Naira Mixed as CBN Deepens FX Market Intervention

Naira Mixed as CBN Deepens FX Market Intervention

Nigeria’s naira displays sideway performance, though it has reduced in value across foreign exchange markets following successive outflows from the economy.

Despite its weak position as a means of exchange, the apex bank continues to give false hope about the strength of the local currency with FX market intervention that’s draining external reserves.

However, with a moderate recovery at the investors and exporters window, the exchange rate trended positive at the close of business last week.

Analysts affirmed that Naira appreciation was supported by the apex bank’s increased market intervention – a recent development after hibernated support seen earlier in 2023.

Also supporting the gain was about 60% increase in FX inflow into the official window in March, according to data from the FMDQ exchange platform.

Even with that, the Nigerian naira exchange rate crossed yet another line, rose above N462 per United States dollar – the first time in 2023 – to more than N463.

In the first quarter, foreign investors remain unimpressive regarding the market conditions in Nigeria.

The lack of inflows into the economy to the pre-pandemic era continues to fuel foreign currencies’ illiquidity while demand continues to rise.

Struggling to manage large FX demand, the apex bank faces pressure to keep the naira strong amidst growing expectations for official devaluation.

FX analysts and other foreign interests pitched that naira devaluation will help Africa’s largest economy attracts inflows from foreign investors.

Unfortunately, this will have immediate impacts on the local economy, including rising production costs and lowering the purchasing power of the local currency, MarketForces Africa gathered.

In March, the Central Bank of Nigeria  (CBN) instructed local deposit banks to reduce business and personal travelling allowances to citizens in order to reduce pressures on external reserves while its sustains FX auctions.

Redirecting forex demand to the black market, the Nigerian banks have since then reduce personal and business travelling by half to $2000 as a way to meet eligible foreign currency demand.

Amidst the CBN’s weekly FX market intervention, Nigeria recorded a higher foreign currencies outflow from its external reserves; its gross balance tracked lower to $35.38 billion.

In the just concluded week at the parallel market, the local currency edged out the US dollar, gaining N1 to close at N747 from N748.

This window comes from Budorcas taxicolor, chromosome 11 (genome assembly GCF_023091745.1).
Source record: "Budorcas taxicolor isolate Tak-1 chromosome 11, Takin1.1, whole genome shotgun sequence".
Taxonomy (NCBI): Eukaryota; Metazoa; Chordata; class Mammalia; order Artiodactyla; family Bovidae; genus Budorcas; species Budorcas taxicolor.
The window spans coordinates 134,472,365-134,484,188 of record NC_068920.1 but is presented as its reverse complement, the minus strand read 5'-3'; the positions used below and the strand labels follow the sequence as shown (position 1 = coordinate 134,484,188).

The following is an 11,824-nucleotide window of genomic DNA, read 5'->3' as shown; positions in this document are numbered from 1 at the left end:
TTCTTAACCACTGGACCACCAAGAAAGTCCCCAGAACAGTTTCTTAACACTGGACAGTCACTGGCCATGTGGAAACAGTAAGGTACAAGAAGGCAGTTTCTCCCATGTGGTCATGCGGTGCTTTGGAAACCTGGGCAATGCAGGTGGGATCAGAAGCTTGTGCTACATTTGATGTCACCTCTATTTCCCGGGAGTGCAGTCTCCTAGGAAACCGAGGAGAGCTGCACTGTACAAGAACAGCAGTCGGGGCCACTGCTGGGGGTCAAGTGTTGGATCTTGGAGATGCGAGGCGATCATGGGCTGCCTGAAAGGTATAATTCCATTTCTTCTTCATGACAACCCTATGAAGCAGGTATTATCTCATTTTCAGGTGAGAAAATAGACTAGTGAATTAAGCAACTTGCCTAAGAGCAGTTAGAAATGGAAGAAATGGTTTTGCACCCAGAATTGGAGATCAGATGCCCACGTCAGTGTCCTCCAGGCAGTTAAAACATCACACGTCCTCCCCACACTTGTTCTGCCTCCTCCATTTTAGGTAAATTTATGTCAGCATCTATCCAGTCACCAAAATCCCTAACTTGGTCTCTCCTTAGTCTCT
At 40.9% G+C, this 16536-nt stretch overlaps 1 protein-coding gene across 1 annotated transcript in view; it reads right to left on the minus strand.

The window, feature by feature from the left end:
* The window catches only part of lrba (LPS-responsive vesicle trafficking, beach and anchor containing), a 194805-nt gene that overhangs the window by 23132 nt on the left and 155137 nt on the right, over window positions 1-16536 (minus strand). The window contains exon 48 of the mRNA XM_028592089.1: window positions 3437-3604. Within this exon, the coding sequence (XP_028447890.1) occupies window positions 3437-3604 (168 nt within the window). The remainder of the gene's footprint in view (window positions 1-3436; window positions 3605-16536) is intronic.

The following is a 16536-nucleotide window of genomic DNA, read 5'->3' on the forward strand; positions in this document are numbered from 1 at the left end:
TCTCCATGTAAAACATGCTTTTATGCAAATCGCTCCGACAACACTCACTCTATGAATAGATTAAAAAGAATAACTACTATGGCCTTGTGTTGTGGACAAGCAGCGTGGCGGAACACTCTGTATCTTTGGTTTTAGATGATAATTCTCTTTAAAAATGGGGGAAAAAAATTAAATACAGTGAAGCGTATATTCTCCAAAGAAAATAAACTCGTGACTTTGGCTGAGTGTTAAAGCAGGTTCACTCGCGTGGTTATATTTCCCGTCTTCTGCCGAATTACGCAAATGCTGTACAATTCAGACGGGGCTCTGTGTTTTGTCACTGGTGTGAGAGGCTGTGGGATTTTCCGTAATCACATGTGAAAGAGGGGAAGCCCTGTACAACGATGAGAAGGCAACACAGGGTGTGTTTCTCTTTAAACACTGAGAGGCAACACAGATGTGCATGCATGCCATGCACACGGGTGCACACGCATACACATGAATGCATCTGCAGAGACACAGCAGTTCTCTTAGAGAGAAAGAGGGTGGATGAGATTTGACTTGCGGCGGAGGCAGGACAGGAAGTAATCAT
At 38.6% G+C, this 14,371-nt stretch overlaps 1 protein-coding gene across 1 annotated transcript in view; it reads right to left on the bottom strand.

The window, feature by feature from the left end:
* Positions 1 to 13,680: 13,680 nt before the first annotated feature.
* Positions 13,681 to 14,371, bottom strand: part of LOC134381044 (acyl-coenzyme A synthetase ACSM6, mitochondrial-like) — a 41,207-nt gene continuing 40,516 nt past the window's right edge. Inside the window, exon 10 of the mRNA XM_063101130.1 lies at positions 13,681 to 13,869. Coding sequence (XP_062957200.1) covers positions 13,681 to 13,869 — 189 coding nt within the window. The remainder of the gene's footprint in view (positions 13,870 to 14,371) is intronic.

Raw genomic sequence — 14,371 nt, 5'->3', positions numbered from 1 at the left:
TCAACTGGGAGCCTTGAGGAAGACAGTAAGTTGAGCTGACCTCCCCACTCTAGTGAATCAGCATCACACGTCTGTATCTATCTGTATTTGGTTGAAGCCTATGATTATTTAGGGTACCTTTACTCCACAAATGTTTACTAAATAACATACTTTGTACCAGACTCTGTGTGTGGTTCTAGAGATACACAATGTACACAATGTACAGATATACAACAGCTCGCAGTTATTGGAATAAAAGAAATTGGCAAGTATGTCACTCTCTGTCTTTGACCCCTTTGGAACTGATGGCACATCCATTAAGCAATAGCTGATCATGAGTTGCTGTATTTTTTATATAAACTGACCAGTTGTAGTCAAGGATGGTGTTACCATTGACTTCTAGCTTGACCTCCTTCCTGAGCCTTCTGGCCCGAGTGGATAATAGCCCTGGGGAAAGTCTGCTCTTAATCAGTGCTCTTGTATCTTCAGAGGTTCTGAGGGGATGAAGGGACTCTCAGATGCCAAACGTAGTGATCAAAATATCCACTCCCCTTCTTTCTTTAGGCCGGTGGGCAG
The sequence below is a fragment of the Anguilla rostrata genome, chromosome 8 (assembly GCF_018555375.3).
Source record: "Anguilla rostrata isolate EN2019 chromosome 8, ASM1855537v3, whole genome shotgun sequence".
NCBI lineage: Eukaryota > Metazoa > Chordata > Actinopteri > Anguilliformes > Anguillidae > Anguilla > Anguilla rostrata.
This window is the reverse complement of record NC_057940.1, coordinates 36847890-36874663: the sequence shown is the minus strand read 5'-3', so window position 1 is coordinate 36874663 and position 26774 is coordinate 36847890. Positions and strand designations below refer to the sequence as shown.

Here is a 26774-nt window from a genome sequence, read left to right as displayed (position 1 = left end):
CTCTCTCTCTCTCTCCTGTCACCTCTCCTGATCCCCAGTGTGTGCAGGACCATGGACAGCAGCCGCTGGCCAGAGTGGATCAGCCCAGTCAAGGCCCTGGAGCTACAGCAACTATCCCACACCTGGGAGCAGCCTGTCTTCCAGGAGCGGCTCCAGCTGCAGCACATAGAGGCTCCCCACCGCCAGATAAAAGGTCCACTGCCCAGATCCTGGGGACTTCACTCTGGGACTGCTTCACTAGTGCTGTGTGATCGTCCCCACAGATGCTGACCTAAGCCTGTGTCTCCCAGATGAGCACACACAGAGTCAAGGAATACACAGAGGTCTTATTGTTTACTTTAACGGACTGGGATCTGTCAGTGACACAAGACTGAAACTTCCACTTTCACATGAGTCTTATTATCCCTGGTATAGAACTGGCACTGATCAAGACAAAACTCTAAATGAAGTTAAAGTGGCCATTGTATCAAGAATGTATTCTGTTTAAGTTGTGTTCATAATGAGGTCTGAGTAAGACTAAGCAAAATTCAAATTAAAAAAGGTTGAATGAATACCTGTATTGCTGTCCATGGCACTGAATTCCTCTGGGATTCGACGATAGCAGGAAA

On weekly comparison, the Naira lost N1.87 to close at N463.25 from N461.38 at the investors’ and exporters’ FX window, in the face of the unabating FX pressure from manufacturing concerns.

A look at activities at the Interbank Foreign Exchange Forward Contracts market, the spot exchange rate remained unchanged closing at N462. Naira Lost 11% as Banks Issue New Update on FX Spending

According to the data obtained from FMDQ, total inflows into the Investors & Exporters Window (IEW) rose by 59.2% month on month to $1.49 billion in March from $ 937.60 million in February. 

On the one hand, local inflows increased by 46.9% in March to $1.20 billion primarily due to higher inflows from the CBN, up by 240.3% above February records.

Analysts said inflows from exporters grew by 7.2% in March and non-bank corporates popped higher by 50.9% above the level seen in February 2023.

In a note, analysts at Cordros Capital said though foreign inflows rose by 2.4x to $291.90 million; remained significantly below pre-pandemic levels at a monthly average of $1.56 billion in 2019.

The weak FX inflow was attributed to liquidity constraints for foreign investors who want to upstream the US dollar abroad, an overvalued currency, and the absence of significant macro reforms.

“Over the short-to-medium term, we expect FX liquidity conditions to remain frail in the absence of reforms to attract US dollar inflows into the economy.

“The low FX liquidity conditions will also be driven by lingering global uncertainties and higher global interest rates, limiting foreign inflows to the economy. Thus, foreign investors will need some convincing actions as regards flexibility and clarity in the FX framework going forward”, according to Cordros Capital.

In the oil market, the crude price rebounded to $84.76 per barrel despite the production cut from major oil producers in the midst of confidence returning to the global banks and recession fears.

However, Bonny Light crude price react positively, surging by 7.6% or ($5.61) week on week, to close at $86.80 per barrel from $79.57 per barrel in the previous week.

Nigeria’s naira is projected to trade in a relatively calm band across various market segments barring any market distortion in the face of the Naira scarcity and as the apex bank continues its weekly FX market intervention to defend the value of the naira. #Naira Mixed as CBN Deepens FX Market Intervention